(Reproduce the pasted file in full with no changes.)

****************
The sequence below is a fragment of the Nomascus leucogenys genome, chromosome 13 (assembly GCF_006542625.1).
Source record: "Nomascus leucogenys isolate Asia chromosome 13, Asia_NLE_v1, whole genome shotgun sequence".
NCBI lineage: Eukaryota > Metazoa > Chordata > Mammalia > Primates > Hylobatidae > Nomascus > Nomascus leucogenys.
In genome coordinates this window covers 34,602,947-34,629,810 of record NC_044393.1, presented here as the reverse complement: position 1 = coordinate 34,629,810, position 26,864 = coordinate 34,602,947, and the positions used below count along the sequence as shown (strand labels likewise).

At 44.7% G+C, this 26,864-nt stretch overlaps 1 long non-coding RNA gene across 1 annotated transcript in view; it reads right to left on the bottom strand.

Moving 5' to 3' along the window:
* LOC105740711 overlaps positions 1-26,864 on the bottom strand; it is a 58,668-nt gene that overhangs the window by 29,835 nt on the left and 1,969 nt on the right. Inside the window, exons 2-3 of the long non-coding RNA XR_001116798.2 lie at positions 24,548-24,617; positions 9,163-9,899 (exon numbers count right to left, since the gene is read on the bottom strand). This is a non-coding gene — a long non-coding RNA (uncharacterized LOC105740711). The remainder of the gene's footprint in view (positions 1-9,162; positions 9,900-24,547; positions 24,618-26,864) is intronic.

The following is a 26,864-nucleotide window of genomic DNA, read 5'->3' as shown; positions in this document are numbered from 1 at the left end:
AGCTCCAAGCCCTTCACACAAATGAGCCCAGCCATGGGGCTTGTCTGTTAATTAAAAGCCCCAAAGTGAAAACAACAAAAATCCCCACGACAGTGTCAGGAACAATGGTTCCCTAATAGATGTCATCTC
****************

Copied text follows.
The sequence below is a fragment of the Nomascus leucogenys genome, chromosome 13 (assembly GCF_006542625.1).
Source record: "Nomascus leucogenys isolate Asia chromosome 13, Asia_NLE_v1, whole genome shotgun sequence".
NCBI lineage: Eukaryota > Metazoa > Chordata > Mammalia > Primates > Hylobatidae > Nomascus > Nomascus leucogenys.
In genome coordinates this window covers 34,602,947-34,629,810 of record NC_044393.1, presented here as the reverse complement: position 1 = coordinate 34,629,810, position 26,864 = coordinate 34,602,947, and the positions used below count along the sequence as shown (strand labels likewise).

At 44.7% G+C, this 26,864-nt stretch overlaps 1 long non-coding RNA gene across 1 annotated transcript in view; it reads right to left on the bottom strand.

Moving 5' to 3' along the window:
* LOC105740711 overlaps positions 1-26,864 on the bottom strand; it is a 58,668-nt gene that overhangs the window by 29,835 nt on the left and 1,969 nt on the right. Inside the window, exons 2-3 of the long non-coding RNA XR_001116798.2 lie at positions 24,548-24,617; positions 9,163-9,899 (exon numbers count right to left, since the gene is read on the bottom strand). This is a non-coding gene — a long non-coding RNA (uncharacterized LOC105740711). The remainder of the gene's footprint in view (positions 1-9,162; positions 9,900-24,547; positions 24,618-26,864) is intronic.

The following is a 26,864-nucleotide window of genomic DNA, read 5'->3' as shown; positions in this document are numbered from 1 at the left end:
AGCTCCAAGCCCTTCACACAAATGAGCCCAGCCATGGGGCTTGTCTGTTAATTAAAAGCCCCAAAGTGAAAACAACAAAAATCCCCACGACAGTGTCAGGAACAATGGTTCCCTAATAGATGTCATCTC